Besides dances and pageantry, the other primary component of village programs is speech-making. On the occasion of my parents' visit, the speeches were even more numerous and verbose. Old men came out of the woodwork to praise my parents for raising me, for letting me come, for giving some money and books to the school library, for giving some seeds to the women's group. They were declared honorary alkalos (mayors, basically) of the village. To make sure that everyone heard their glowing words, the village people appointed LaminDanjo, the shopkeeper, as the town crier, and he would bellow the mumblings of toothless village elders. I did my best to translate the proceedings for my folks, but occasionally would miss a detail or try to gloss over a thinly veiled request for money or to help young people go to America or Europe. Karamo, the VDC chairman would quickly fill my parents in on these details.
After four short days in and around my site, we headed to the River Gambia National Park in the Central River Region of the Gambia, where the Chimpanzee Rehabilitation Projects is located. One of my shortfalls as a host was that I am used to a fairly low standard of travel comfort after living in Africa for nearly two years. As a result my parents were subjected to a long wait in the car park, a less than pleasant bush two hour bush taxi ride, and a two mile walk with heavy packs over a pretty rough road before we were picked up by the CRP staff and taken to the camp. Upon arrival, however, all of my dad's doubts about this part of the trip were put to rest, as the lodge and facilities were beautiful, and the tilapia and fried rice lunch waiting for us was delicious. Our host, and intern named Karen, made sure we were comfortable and told us that the boat tour would start around four. While living in the Gambia I have come to know that you should never expect to see wildlife, as animals, except for birds, are elusive, few in number, and easily frightened. As such, I was thrilled at how many large mammals we saw in the two hour boat ride, including eight or more hippos, several communities of Chimpanzees, Baboons, and other monkeys. In addition to this we saw countless waterbirds nesting around the island.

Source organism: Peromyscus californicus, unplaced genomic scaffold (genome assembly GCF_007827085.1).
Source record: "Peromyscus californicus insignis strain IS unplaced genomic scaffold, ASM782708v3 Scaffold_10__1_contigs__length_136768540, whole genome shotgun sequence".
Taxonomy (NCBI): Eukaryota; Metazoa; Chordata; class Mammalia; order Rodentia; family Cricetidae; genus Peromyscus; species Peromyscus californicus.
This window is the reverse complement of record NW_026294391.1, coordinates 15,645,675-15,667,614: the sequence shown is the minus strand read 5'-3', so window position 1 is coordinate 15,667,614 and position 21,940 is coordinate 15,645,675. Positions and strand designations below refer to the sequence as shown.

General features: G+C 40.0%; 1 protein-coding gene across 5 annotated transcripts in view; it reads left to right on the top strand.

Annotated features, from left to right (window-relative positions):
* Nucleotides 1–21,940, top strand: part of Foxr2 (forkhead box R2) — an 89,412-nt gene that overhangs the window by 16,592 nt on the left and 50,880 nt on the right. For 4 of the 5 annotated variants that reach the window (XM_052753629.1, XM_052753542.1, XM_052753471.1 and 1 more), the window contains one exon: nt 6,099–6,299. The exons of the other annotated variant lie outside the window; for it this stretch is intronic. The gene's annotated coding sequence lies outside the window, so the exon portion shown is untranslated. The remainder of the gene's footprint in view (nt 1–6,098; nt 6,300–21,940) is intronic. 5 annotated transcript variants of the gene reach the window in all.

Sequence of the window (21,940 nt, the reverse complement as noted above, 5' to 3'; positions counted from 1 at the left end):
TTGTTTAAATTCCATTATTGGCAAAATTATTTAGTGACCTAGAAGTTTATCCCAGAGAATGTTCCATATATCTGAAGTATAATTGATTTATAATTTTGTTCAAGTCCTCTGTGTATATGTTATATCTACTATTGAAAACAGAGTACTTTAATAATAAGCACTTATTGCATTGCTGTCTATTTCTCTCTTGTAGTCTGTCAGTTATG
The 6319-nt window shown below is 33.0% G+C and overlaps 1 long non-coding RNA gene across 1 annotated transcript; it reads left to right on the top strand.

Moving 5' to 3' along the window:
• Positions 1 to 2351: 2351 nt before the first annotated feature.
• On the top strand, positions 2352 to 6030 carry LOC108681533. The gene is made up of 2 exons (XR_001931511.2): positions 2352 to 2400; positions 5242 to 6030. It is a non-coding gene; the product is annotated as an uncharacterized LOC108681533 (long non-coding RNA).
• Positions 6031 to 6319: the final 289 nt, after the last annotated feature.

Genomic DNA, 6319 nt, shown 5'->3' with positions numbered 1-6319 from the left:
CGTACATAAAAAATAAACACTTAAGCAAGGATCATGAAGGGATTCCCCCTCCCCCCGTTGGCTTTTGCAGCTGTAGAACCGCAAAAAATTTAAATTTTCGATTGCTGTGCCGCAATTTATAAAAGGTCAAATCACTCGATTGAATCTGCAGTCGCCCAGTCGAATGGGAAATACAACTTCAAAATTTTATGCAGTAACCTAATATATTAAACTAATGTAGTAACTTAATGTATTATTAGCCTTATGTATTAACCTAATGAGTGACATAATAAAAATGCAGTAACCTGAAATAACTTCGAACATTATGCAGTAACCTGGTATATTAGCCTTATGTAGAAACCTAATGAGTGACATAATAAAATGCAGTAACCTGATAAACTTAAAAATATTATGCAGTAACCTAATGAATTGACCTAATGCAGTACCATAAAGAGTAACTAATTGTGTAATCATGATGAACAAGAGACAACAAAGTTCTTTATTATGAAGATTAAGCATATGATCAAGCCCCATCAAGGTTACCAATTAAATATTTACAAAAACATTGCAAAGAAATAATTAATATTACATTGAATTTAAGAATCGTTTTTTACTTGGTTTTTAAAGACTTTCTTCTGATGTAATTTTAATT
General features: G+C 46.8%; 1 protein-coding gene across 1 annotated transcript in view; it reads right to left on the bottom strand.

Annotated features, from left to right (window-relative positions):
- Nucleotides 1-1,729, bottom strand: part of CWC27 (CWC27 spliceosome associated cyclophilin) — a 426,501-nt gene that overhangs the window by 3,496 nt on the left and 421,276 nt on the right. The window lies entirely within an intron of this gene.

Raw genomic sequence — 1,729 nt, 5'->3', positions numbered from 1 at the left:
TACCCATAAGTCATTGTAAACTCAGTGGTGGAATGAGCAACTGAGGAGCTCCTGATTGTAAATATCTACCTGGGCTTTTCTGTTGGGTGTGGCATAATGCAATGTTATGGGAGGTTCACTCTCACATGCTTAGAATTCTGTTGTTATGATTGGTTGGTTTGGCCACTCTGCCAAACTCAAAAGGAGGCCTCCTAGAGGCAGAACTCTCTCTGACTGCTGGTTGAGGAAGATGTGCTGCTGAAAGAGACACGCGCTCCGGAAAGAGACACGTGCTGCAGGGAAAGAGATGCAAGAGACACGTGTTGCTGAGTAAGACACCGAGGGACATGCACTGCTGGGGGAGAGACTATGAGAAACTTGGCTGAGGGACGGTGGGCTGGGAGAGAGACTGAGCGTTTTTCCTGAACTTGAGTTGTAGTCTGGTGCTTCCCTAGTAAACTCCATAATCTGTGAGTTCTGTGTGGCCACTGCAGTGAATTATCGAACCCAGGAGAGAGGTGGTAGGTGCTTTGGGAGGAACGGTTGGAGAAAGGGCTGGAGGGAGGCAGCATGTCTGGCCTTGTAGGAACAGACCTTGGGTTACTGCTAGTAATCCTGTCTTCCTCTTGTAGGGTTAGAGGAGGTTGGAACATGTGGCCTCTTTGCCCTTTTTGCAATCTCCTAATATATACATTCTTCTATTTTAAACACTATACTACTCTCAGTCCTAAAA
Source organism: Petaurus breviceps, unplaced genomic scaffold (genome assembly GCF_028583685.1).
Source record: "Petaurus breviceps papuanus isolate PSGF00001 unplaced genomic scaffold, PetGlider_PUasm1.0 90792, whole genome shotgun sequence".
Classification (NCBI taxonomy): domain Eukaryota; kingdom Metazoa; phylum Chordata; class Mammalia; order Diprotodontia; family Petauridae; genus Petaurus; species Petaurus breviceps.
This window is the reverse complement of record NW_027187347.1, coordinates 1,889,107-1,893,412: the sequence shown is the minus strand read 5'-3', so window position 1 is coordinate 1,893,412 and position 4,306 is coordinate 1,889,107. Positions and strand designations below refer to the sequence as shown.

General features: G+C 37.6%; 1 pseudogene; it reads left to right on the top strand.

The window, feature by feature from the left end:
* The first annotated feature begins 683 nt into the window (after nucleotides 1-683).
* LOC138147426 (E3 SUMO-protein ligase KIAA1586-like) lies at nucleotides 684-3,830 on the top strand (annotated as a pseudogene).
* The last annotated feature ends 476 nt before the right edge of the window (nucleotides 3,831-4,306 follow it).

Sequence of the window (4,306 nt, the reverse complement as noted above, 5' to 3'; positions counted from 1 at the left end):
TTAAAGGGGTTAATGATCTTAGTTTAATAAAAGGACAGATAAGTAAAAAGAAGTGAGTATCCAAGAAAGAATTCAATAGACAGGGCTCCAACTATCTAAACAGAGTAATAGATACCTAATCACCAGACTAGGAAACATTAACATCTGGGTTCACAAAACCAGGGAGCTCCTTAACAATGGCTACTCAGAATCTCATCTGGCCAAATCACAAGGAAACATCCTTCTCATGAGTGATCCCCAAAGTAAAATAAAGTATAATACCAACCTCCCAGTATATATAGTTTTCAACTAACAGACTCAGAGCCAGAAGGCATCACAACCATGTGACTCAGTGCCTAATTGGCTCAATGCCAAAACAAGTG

The next day, after a pleasant but less eventful boat ride, we caught a car with some other Peace Corps volunteers on their way to Kombo and arrived in the late mid-afternoon. We had done a little bit of research looking at hotels during our previous stay in Kombo before going to my village, but my friend Mike highly recommended the Coco Ocean hotel, so we decided to check it out before making a final decision. It was much more than we expected--well-appointed suites, numerous swimming pools, excellent service, beautiful grounds, and a great beach. My parents decided that, for the money, this was their best option. For my part, I agreed that is was beautiful and that they deserved a little luxury after being tossed about by West Africa for a couple of weeks. I was glad, however, that this hotel was not their introduction to The Gambia. This is, after all, the world of the shirtless man on the ferry. It is the walled-in world where rich foreigners get massages, spend a Gambian's month salary on a bottle of wine, and learn little to nothing about the diversity, the culture, the poverty, the frustration, the beauty and, above all, the people, that are just outside the walls.
In Africa, I have had many the awakening met by confusion and disorientation. In the first year or so, in my own home, I often awoke with no idea where I was, and no idea what the noises around me meant or where they were coming from. This rarely happens to me now--donkeys, roosters, rice being pounded in mortars--the myriad of morning sounds washes over me with a sense of familiarity. This morning is one of those old disoriented mornings, but in an unfamiliar bed, in a small dark space. The sound that meets me, however, is one I have known since I was very young, and could not be mistaken for anything else; it is the sea.
Saint Louis is in the north of Dakar, on the Atlantic coast, and is something of a hybrid African/European city founded 350 years ago. It consists of three sections--the mainland, an island a few hundred meters off the mainland in the middle of the Senegal river, and a Peninsula that extends a protecting arm to the east, as if to save the small island from the savagery of the open sea. It is the location of an annual jazz festival that attracts musicians from West Africa, Europe, America, and the rest of the world. Seeing as I had a few extra vacation days lying around, and Whitney and I had not yet taken a trip together, we decided to make the journey.
We left Gambia on the 20th of May, and, after an unexpected but not atypical delay that stranded us in Dakar for the night, we arrived in Saint Louis on the afternoon of the 21st. There were four of us. Whitney and myself and Danielle, a newer volunteer, all speak Mandinka. Jasmin, also in my training group, is a Fula speaker. None of us speak French or Wolof, which unfortunately left us at something of a disadvantage in terms of communicating in northern Senegal. I have picked up some French vocabulary words, but little to no grammar, making me sound like a stuttering French caveman.